• Number of owners with popular items. A critical number of sign-ups by owners with in-demand items, especially electronic gadgets such as GoPro action cameras and drones, is important to attract sufficient traffic from potential renters to the platform to sustain the business.
  • Number of renters seeking premium items. A critical number of sign-ups of renters with demand for high-priced items is critical for revenue generation and to encourage more owners to list their assets on the platform.
  • Number of items catered to events. Items such as evening gowns and props for event organisers are ideal for the C2C model, as events are periodic and many choose to rent instead of making a permanent purchase. A fall in the number of rentable items for events is detrimental to Sharent’s business.

These data points were constantly monitored, and once they fell below the critical numbers, the pivoting exercise kicked in. When the COVID-19 crisis began, some of these numbers, especially items catered to events, declined, driving Sharent to change plans quickly.

For larger companies, reaching such decisions with similar speed could be more challenging. One solution is for company leadership to assume a more sales- and customer-facing role. It’s crucial for leaders to be close to the pulse of their customers and sensitive to the vicissitudes of the marketplace. This will also help the leadership team develop a startup mindset, which enables the organisation to be nimbler and able to pivot more quickly.

New partnerships and developing a win-win

The success of Sharent’s current pivot is also due to its ability to form a new partnership with the thermal disinfection machine manufacturer. Similar to Sharent’s appeal to individuals who own very expensive assets, the startup convinced the manufacturer that it could help safeguard and generate revenue from its assets.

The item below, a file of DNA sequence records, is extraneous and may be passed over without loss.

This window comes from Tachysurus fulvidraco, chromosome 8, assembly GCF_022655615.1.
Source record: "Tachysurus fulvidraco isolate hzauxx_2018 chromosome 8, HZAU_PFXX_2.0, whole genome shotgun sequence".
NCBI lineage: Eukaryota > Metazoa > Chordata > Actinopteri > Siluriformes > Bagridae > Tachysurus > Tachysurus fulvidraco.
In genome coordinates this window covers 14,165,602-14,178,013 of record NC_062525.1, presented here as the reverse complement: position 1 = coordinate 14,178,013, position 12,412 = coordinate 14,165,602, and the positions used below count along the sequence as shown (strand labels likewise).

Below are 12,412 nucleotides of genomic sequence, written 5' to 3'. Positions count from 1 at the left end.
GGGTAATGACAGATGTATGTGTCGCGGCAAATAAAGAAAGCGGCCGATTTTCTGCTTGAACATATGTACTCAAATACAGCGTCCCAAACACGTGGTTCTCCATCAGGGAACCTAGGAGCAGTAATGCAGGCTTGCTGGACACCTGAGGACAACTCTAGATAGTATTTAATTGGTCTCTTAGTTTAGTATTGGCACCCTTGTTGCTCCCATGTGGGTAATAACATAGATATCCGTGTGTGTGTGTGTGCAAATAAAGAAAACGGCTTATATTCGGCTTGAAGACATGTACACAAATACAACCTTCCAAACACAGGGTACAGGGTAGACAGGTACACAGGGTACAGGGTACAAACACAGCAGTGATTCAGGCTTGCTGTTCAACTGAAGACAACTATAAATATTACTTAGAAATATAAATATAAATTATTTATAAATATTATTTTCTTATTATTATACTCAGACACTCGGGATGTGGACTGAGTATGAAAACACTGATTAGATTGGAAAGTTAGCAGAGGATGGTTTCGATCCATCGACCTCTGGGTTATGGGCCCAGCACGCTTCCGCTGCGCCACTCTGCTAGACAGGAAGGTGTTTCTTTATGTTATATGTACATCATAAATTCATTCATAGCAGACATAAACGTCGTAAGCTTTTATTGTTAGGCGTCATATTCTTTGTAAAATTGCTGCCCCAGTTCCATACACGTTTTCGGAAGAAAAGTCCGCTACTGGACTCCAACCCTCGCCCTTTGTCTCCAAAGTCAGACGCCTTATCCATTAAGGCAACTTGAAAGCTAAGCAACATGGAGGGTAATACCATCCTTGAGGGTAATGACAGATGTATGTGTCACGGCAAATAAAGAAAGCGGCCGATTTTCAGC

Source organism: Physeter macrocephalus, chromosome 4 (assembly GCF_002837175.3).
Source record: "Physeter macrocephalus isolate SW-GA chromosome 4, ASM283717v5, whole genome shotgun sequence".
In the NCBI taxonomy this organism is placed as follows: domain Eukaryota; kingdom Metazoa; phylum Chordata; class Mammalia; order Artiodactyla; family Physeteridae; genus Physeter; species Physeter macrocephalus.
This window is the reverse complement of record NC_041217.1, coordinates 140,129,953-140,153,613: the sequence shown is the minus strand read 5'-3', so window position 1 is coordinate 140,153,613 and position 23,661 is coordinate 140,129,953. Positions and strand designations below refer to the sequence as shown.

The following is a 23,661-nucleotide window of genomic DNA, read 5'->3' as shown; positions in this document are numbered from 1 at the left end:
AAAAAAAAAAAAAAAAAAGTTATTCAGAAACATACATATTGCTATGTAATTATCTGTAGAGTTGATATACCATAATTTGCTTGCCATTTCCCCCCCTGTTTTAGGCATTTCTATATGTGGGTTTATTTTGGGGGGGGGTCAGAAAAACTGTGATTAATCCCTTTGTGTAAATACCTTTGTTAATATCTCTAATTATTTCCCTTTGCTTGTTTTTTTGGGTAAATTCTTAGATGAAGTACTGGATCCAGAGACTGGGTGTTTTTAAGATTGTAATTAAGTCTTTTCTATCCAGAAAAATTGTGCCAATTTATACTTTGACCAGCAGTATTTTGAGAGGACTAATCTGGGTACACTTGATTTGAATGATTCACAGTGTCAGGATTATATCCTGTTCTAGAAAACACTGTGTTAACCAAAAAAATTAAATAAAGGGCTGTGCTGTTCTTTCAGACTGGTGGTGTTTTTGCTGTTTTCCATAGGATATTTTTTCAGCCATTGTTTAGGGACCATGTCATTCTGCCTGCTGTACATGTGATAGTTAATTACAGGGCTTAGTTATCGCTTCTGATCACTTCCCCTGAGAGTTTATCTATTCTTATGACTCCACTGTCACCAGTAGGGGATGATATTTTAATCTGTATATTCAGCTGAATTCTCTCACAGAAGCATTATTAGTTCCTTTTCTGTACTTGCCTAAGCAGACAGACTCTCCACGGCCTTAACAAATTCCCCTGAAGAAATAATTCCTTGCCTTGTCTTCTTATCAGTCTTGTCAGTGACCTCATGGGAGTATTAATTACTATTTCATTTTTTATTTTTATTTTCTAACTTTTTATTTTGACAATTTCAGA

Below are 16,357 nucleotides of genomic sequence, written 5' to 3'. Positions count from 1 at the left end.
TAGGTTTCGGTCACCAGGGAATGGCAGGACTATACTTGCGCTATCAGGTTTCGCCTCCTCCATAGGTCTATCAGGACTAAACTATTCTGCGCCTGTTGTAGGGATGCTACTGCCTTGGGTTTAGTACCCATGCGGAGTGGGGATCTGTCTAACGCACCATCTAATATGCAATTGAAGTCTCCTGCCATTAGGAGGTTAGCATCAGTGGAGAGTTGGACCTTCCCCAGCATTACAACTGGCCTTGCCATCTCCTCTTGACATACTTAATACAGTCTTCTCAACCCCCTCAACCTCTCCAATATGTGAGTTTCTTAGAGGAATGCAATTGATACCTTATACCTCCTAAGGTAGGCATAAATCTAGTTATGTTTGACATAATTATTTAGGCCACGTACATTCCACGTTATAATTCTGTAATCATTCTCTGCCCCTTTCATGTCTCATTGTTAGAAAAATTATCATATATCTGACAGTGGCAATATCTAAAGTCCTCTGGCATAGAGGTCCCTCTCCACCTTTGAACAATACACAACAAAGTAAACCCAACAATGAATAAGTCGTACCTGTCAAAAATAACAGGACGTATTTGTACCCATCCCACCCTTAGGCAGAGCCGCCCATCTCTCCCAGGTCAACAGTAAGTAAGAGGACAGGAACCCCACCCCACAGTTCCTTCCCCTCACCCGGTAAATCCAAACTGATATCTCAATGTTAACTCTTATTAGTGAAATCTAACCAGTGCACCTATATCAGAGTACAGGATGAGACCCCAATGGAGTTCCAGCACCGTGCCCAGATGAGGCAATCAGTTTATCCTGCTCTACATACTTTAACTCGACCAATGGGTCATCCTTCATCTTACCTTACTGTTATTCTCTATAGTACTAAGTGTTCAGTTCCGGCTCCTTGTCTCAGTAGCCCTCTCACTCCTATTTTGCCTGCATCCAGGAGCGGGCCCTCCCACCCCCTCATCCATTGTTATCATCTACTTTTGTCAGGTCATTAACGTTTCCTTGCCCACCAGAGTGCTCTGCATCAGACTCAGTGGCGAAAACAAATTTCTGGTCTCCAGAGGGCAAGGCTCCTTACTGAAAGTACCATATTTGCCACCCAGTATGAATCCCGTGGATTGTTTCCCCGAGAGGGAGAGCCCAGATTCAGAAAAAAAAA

However, prior to establishing a trust between both parties, the crux of a strong relationship is based on “common wealth”. Both parties must have an equal profitable gain from the end customer; in this case, the renter. Therefore, it is important to constantly think like the prospective partner (“What is in it for them?”) and to offer a proposition befitting the other company’s “personal win”.

In the case of the thermal disinfection machine manufacturer, it was seeing a decline in orders as most companies have pulled the plug on capital expenditures due to the ongoing pandemic. Secondly, the manufacturer was unfamiliar with the rental business and technologically unprepared to run it.

In this scenario, Sharent was able to offer its technology to support a rental business for the manufacturer. The startup was also able to turn buyers into renters. The startup team spoke to companies with financial means, asking them to refrain from “panic buying” and suggesting that they rent to minimise capital expenditures. For companies with a tight cash flow, a similar cost saving can be realised by renting the machines.